Imagine a President of the United States criminally prosecuting media entities with creative use of statutes for publishing something about him that he insisted was false. One who was perennially obsessed with media coverage and yet publicly insulted reporters (and political leaders) he didn't like with specific mocking epithets. One whose brash populist message sold papers and engendered an almost cult like level of support. No, not him, this is what actually happened with our 26th President Teddy Roosevelt.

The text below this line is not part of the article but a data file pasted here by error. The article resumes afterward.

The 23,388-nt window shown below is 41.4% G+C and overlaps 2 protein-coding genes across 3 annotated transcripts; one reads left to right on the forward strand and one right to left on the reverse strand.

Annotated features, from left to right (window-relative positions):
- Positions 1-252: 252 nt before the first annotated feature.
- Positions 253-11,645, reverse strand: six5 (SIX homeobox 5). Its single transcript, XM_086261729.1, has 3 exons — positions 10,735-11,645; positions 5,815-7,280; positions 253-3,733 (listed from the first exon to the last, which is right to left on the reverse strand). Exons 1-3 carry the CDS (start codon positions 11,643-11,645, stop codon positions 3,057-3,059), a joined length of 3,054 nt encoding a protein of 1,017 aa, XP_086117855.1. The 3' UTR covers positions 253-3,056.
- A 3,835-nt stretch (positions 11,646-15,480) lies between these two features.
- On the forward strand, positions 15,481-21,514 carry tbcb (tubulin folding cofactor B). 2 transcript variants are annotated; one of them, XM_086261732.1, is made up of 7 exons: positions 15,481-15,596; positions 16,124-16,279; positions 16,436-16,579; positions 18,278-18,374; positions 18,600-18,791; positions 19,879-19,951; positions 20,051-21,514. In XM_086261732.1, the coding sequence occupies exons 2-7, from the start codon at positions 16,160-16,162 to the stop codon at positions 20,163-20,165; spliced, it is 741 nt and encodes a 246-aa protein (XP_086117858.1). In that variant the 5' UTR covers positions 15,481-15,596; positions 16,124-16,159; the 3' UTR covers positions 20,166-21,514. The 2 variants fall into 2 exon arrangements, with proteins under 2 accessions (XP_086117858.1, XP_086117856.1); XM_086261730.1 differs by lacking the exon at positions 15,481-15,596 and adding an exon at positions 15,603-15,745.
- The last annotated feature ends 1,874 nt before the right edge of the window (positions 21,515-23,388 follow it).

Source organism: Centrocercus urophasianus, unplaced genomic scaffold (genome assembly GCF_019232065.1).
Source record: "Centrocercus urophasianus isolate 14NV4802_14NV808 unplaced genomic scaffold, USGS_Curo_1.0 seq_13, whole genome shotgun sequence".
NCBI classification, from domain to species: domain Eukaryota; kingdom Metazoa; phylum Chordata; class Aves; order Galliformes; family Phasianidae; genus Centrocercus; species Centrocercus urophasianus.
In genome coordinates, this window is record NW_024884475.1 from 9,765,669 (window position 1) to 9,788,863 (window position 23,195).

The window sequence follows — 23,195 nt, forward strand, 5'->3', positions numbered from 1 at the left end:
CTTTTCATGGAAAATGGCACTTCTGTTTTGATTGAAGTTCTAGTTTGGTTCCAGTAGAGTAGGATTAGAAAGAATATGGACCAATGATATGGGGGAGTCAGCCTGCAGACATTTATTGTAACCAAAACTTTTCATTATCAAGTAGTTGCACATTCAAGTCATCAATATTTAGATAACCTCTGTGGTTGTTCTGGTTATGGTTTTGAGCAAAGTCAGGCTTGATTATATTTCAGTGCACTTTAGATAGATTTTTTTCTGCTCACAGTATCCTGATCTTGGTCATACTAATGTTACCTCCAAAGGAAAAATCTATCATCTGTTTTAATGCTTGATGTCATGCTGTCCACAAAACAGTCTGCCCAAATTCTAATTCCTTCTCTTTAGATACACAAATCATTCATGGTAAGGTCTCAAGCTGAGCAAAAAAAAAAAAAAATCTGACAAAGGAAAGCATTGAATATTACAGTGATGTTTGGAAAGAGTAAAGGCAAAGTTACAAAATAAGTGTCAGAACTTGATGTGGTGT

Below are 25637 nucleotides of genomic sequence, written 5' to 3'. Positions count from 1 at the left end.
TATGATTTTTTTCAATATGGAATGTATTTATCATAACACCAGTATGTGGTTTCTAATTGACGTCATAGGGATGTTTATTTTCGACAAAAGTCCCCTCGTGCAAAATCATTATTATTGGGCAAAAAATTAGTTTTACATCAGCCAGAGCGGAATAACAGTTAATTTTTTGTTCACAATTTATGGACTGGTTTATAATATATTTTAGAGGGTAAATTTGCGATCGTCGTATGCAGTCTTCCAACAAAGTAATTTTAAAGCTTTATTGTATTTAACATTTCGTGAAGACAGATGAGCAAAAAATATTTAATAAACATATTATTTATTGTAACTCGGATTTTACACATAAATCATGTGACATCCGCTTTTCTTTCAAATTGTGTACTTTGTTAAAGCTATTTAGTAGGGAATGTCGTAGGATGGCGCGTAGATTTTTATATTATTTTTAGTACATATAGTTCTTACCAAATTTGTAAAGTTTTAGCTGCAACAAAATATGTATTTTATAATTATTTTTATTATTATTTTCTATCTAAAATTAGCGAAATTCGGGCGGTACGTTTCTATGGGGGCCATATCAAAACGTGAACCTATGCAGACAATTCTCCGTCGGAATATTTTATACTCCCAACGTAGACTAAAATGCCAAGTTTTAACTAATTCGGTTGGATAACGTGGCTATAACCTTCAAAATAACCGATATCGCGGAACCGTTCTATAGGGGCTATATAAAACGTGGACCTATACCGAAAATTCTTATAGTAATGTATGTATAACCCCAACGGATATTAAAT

After his presidency, Roosevelt even sued a newspaper and won. Now in Theodore Roosevelt for The Defense, Dan Abrams and David Fisher tell the largely forgotten story of the 1915 trial where the former president was sued for libel and had to defend himself in front of 12 jurors. Using a full transcript of the trial and real time accounts from the nation's most prestigious newspapers, the authors take us back in time when Roosevelt spent eight days on the stand including a grueling cross examination that questioned the man, the leader, and the legacy he had so carefully crafted.